ITC issues default judgement against SK Innovation in trade secret infringement case

Posted on : 2020-03-23 17:56 KST Modified on : 2020-03-23 17:56 KST
Company found to have deleted evidence in case filed by LG Chem

On Mar. 20, The US International Trade Commission (ITC) published a decision on its website containing the detailed rationale for issuing a default judgment against SK Innovation in a lawsuit in which LG Chem had charged SK Innovation with trade secret infringement. Because of SK Innovation’s intentional spoliation of evidence, “LG Chem’s ability to pursue its case and my ability to oversee a fair and timely investigation on the merits have been significantly prejudiced,” the judge said in the decision. While SK Innovation is planning to move ahead with a legal appeal, industry sources say it may also seek a settlement before the final decision is made.

According to the decision in LG Chem’s lawsuit about the infringement of trade secrets, ICT found that SK Innovation had aggressively deleted, or allowed the deletion of, documents that could serve as evidence, even though ICT’s acceptance of the case on Apr. 30, 2019, had made SK Innovation responsible for preserving such evidence. If the deletion of documents had been aboveboard, occurring in the normal course of operations, the company would not have attempted to suppress the orders sent to delete those documents, the ITC said, concluding that the spoliation of evidence had been planned and intentional.

On Feb. 14, ITC had made a default judgment against SK Innovation, finding the company in contempt of court for spoliation of evidence during the course of the lawsuit. All that remains following a default judgment is the final decision, leaving no opportunity for standard courtroom procedures and arguments. The final decision is scheduled to be issued on Oct. 5.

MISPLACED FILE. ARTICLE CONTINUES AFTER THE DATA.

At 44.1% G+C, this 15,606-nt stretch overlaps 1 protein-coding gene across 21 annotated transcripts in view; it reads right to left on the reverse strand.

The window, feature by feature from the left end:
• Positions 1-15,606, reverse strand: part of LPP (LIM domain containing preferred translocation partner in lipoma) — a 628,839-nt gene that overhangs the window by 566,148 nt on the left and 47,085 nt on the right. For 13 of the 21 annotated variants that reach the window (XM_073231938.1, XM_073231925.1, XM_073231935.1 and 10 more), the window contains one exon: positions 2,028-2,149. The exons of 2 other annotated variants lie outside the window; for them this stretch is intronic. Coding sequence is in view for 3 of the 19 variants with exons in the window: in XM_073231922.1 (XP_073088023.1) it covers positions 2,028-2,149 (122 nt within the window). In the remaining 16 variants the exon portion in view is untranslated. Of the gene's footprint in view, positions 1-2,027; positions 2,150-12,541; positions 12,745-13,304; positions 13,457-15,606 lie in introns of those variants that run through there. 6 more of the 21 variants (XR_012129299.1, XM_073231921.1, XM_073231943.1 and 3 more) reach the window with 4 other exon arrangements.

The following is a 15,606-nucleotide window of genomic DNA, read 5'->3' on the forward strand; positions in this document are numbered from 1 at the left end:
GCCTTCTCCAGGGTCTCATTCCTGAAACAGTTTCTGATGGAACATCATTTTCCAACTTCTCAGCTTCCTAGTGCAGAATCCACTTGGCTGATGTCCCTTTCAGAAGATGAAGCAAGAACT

The ITC also concluded that its forensic orders had been violated: “An overarching purpose of Order No. 13 [the forensic order] was to order SKI [SK Innovation]to recover any document that may yet still exist within SKI’s possession, notwithstanding the April document destruction effort,” the judge said, noting that the company and the forensic experts in its pay had limited the scope of the forensic examination in a manner contrary to the judge’s order.

On Mar. 3, SK Innovation filed a petition for the ICT to review its preliminary judgment. The ITC will decide whether to accept the petition by Apr. 17. If the ITC accepts the petition, it will make its final decision by Oct. 5, but if it rejects the petition, its finding against SK Innovation will become final.

In Apr. 2019, LG Chem filed lawsuits against SK Innovation with the ITC and the US District Court for Delaware, claiming the other company had infringed trade secrets related to rechargeable batteries. If the ITC’s preliminary decision becomes final, it will have major consequences for SK Innovation’s future operations. The company would not only be banned from selling rechargeable batteries and related products in the US, but would also likely have to pay huge damages to LG Chem.

LG Chem said it would “aggressively pursue the remaining legal proceedings,” while SK Innovation said it will “conscientiously engage in the appeals process provided by law.”

By Hong Dae-sun, senior staff writer

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